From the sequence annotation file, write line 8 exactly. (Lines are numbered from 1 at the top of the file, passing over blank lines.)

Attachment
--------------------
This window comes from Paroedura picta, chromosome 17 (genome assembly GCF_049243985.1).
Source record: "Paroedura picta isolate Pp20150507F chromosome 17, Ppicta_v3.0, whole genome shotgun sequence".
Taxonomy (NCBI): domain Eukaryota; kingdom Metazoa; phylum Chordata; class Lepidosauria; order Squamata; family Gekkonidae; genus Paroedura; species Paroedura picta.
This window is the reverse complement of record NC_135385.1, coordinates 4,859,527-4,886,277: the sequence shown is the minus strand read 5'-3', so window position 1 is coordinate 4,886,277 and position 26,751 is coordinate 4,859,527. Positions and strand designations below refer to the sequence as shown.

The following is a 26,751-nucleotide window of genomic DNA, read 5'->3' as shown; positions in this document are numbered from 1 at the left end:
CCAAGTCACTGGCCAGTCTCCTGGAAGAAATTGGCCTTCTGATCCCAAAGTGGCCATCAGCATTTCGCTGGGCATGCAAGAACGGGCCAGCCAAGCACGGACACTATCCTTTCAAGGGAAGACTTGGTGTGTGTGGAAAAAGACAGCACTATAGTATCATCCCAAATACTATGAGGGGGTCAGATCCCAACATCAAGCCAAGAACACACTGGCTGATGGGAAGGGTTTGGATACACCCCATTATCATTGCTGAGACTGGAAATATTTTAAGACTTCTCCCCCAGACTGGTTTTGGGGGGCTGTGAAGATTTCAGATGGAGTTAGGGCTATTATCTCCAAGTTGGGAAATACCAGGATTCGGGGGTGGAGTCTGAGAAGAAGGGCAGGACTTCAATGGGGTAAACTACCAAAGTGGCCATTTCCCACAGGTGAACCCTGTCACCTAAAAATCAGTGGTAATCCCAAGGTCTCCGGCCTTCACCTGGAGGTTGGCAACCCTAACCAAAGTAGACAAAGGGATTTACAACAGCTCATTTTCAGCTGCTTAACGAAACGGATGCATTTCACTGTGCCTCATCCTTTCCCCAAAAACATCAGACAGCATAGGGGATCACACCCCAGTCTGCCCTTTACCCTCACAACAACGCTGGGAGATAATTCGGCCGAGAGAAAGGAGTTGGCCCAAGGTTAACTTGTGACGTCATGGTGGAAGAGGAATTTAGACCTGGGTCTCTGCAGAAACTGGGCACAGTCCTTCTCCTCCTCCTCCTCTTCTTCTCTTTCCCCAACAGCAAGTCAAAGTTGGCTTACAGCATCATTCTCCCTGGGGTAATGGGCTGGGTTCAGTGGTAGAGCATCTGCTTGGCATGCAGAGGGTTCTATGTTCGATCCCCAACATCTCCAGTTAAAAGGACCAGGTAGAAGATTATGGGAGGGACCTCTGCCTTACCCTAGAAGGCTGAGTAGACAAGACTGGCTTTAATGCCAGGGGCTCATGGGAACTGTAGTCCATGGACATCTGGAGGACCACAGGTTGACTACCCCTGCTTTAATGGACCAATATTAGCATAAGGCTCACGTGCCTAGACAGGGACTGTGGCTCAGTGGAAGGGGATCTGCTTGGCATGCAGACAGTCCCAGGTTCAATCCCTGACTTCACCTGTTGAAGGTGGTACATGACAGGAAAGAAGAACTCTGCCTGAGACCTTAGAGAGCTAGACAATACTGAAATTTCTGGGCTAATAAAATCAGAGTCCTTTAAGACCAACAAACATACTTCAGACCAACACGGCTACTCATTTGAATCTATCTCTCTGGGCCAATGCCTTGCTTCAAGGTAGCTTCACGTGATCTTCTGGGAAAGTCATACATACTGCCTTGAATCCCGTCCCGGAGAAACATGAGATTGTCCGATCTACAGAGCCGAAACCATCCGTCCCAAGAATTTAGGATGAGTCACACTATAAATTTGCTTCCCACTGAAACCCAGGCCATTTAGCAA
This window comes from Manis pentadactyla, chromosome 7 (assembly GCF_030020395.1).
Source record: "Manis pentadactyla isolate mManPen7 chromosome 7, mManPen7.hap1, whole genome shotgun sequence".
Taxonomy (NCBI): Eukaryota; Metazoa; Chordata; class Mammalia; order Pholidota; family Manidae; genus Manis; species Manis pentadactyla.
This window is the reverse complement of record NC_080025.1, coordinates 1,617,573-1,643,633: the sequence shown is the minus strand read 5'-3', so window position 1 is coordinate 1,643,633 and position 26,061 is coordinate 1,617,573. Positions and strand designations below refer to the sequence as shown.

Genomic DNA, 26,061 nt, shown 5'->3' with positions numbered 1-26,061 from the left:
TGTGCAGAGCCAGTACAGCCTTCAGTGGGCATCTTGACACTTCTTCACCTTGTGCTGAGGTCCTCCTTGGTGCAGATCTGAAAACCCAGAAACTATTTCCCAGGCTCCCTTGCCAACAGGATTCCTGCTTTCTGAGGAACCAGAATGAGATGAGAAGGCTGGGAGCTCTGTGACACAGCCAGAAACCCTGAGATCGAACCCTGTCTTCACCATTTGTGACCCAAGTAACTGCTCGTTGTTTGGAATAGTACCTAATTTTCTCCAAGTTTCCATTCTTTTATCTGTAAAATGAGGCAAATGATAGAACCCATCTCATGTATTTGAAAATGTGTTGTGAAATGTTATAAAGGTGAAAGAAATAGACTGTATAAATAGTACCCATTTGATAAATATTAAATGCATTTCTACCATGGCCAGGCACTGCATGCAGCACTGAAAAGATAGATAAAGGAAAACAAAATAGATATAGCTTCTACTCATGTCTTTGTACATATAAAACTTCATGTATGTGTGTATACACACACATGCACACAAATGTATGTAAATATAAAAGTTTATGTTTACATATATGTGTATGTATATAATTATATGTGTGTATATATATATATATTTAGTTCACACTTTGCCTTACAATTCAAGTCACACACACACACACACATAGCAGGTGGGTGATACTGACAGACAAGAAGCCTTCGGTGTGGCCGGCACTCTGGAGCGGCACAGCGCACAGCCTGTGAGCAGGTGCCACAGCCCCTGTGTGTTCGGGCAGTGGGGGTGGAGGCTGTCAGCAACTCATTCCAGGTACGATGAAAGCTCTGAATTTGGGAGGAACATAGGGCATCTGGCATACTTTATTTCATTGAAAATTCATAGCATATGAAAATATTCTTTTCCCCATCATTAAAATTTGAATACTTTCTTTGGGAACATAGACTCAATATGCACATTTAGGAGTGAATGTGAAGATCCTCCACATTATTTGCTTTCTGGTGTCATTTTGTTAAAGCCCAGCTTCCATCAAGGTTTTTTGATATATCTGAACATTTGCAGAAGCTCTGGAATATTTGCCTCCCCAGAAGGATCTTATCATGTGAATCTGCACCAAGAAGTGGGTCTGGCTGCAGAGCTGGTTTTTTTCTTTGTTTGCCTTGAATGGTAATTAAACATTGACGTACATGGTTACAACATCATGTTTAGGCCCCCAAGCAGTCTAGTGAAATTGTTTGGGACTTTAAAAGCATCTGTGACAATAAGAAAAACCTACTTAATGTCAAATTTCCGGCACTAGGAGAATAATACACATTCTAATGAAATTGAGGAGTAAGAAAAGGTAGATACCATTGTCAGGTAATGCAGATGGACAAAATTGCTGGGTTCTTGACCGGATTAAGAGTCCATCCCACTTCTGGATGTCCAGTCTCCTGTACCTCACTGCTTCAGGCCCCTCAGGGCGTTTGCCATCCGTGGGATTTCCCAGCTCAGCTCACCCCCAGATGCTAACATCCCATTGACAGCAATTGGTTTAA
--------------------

Source record: "Manis pentadactyla isolate mManPen7 chromosome 7, mManPen7.hap1, whole genome shotgun sequence".